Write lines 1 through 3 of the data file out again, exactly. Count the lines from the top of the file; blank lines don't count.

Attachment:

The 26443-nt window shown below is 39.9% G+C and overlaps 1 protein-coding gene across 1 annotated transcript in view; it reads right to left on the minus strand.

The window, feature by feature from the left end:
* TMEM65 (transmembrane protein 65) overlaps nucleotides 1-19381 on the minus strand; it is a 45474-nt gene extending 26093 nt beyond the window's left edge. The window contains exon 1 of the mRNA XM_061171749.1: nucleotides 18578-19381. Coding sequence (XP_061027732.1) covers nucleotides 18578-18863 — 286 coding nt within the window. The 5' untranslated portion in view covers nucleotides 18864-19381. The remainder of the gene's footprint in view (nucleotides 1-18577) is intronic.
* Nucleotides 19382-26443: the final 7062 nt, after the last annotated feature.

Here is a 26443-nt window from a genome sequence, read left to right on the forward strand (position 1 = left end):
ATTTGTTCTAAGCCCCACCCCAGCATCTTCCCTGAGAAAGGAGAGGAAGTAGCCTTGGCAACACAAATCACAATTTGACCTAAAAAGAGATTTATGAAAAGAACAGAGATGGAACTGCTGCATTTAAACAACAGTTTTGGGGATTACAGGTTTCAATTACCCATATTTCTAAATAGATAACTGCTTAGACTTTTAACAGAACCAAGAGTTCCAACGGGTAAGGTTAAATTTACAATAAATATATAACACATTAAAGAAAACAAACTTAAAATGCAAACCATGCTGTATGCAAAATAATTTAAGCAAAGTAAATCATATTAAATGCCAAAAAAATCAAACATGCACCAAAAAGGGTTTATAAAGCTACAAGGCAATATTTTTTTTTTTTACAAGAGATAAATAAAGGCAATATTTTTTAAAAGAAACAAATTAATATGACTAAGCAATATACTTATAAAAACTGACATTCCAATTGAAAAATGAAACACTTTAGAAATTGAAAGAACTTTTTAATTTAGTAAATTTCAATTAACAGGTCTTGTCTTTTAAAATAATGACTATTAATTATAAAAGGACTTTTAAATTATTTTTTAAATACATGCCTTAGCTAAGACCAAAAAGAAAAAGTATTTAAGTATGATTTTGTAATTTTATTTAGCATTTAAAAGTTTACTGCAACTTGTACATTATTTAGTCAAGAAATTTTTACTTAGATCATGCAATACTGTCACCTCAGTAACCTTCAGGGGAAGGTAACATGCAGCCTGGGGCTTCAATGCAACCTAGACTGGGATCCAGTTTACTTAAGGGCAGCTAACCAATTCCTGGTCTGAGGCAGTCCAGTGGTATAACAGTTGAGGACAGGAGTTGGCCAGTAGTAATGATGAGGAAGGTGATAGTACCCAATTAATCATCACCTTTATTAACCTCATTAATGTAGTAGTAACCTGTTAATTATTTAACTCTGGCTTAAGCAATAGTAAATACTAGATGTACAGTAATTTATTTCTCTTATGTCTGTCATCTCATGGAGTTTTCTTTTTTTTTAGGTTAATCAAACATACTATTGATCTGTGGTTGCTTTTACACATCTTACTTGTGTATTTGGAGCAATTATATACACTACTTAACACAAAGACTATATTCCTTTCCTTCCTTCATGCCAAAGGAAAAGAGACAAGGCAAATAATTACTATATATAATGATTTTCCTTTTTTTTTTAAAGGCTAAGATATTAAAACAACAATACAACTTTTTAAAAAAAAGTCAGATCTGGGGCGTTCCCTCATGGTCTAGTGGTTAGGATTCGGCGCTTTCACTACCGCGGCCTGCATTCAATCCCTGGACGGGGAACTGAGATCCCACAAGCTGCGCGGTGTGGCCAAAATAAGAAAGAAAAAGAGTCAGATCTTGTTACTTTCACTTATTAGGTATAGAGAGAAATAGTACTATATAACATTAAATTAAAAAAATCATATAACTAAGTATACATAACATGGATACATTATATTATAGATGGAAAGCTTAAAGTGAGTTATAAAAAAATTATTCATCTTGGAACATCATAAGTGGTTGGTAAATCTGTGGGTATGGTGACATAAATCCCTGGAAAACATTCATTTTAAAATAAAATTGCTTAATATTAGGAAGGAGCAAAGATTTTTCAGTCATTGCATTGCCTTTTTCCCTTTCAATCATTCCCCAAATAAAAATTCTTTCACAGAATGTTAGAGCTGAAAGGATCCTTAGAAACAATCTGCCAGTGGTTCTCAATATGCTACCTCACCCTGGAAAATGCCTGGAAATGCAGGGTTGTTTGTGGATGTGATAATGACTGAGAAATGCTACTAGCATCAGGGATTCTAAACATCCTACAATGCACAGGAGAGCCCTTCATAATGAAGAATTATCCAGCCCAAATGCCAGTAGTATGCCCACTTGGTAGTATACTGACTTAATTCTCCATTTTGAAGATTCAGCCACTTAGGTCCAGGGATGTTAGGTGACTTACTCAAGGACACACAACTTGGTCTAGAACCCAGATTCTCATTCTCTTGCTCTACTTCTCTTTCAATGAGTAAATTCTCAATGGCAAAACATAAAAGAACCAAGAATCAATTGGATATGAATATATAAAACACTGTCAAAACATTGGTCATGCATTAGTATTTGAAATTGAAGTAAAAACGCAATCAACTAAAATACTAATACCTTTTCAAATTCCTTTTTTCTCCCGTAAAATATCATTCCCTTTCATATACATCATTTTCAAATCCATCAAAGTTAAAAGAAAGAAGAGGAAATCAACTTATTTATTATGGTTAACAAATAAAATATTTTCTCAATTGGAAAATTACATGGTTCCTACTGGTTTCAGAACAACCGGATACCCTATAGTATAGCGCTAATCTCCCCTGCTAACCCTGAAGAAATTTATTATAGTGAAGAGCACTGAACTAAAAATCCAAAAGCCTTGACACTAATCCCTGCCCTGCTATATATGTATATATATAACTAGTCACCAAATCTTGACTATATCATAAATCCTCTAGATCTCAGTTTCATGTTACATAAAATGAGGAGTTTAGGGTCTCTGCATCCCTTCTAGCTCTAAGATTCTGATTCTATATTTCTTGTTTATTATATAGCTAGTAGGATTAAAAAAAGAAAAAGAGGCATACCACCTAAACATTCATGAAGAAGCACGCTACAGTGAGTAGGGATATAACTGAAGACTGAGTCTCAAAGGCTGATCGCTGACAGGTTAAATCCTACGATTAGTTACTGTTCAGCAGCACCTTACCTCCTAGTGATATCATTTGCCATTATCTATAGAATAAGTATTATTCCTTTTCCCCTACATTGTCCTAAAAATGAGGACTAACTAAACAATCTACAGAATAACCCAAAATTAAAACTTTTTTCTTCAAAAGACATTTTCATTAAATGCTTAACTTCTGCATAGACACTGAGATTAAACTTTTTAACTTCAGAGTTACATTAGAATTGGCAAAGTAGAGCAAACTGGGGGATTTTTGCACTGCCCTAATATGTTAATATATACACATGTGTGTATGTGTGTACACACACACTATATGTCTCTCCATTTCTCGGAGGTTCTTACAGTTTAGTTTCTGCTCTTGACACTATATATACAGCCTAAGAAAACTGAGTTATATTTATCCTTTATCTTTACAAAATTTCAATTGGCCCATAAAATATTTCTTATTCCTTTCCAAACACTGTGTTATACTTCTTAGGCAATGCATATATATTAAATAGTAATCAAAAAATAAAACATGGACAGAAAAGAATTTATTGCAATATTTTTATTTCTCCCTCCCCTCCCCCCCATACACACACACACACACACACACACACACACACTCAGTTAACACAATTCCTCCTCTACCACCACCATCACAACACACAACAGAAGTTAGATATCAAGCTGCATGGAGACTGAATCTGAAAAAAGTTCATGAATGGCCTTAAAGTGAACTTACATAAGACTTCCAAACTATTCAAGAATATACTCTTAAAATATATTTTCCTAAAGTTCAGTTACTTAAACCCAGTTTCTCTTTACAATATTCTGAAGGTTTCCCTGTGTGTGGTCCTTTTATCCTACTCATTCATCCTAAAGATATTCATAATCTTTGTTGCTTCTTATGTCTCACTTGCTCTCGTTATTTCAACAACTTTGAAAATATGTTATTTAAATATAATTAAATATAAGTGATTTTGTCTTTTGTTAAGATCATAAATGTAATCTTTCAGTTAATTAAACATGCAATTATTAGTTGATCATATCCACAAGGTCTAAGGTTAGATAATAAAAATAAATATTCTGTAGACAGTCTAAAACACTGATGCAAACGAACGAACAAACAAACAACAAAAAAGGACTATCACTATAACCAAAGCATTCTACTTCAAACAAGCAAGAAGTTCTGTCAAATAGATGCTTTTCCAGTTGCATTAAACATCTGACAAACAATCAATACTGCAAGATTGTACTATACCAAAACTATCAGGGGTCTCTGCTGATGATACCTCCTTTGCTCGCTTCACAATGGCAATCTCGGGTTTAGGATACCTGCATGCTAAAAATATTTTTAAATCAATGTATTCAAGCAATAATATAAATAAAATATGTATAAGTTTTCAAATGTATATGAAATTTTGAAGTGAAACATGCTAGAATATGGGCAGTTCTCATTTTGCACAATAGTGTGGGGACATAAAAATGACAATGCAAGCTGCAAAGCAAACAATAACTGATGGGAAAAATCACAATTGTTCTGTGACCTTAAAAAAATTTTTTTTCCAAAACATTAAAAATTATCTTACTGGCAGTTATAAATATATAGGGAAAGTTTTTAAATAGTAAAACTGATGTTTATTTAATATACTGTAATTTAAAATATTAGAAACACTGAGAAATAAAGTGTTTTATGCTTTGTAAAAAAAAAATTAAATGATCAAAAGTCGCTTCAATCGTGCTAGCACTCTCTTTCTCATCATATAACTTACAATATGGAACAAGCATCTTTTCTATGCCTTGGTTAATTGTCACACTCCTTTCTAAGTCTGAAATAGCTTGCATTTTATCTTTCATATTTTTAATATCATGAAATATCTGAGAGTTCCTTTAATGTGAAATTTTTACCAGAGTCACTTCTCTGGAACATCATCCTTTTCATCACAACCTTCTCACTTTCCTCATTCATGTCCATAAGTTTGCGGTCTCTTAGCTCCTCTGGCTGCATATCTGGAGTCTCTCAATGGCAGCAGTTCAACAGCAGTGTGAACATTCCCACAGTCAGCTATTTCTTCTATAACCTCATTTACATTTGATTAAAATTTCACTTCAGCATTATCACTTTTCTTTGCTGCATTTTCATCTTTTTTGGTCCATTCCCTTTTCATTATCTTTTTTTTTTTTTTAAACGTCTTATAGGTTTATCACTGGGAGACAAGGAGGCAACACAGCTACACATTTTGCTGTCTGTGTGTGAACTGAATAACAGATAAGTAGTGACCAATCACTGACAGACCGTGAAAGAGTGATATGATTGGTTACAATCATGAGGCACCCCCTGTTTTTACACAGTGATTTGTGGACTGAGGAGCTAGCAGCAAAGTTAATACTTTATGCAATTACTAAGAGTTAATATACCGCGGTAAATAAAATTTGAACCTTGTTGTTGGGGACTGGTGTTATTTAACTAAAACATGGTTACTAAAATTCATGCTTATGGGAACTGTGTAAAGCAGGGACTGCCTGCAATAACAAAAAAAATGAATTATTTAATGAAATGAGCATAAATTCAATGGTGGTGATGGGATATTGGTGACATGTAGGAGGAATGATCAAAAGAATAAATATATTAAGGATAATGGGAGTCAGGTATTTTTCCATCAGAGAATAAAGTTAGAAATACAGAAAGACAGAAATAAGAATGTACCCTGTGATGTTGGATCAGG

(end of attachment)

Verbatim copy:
The 26443-nt window shown below is 39.9% G+C and overlaps 1 protein-coding gene across 1 annotated transcript in view; it reads right to left on the minus strand.

The window, feature by feature from the left end:
* TMEM65 (transmembrane protein 65) overlaps nucleotides 1-19381 on the minus strand; it is a 45474-nt gene extending 26093 nt beyond the window's left edge. The window contains exon 1 of the mRNA XM_061171749.1: nucleotides 18578-19381. Coding sequence (XP_061027732.1) covers nucleotides 18578-18863 — 286 coding nt within the window. The 5' untranslated portion in view covers nucleotides 18864-19381. The remainder of the gene's footprint in view (nucleotides 1-18577) is intronic.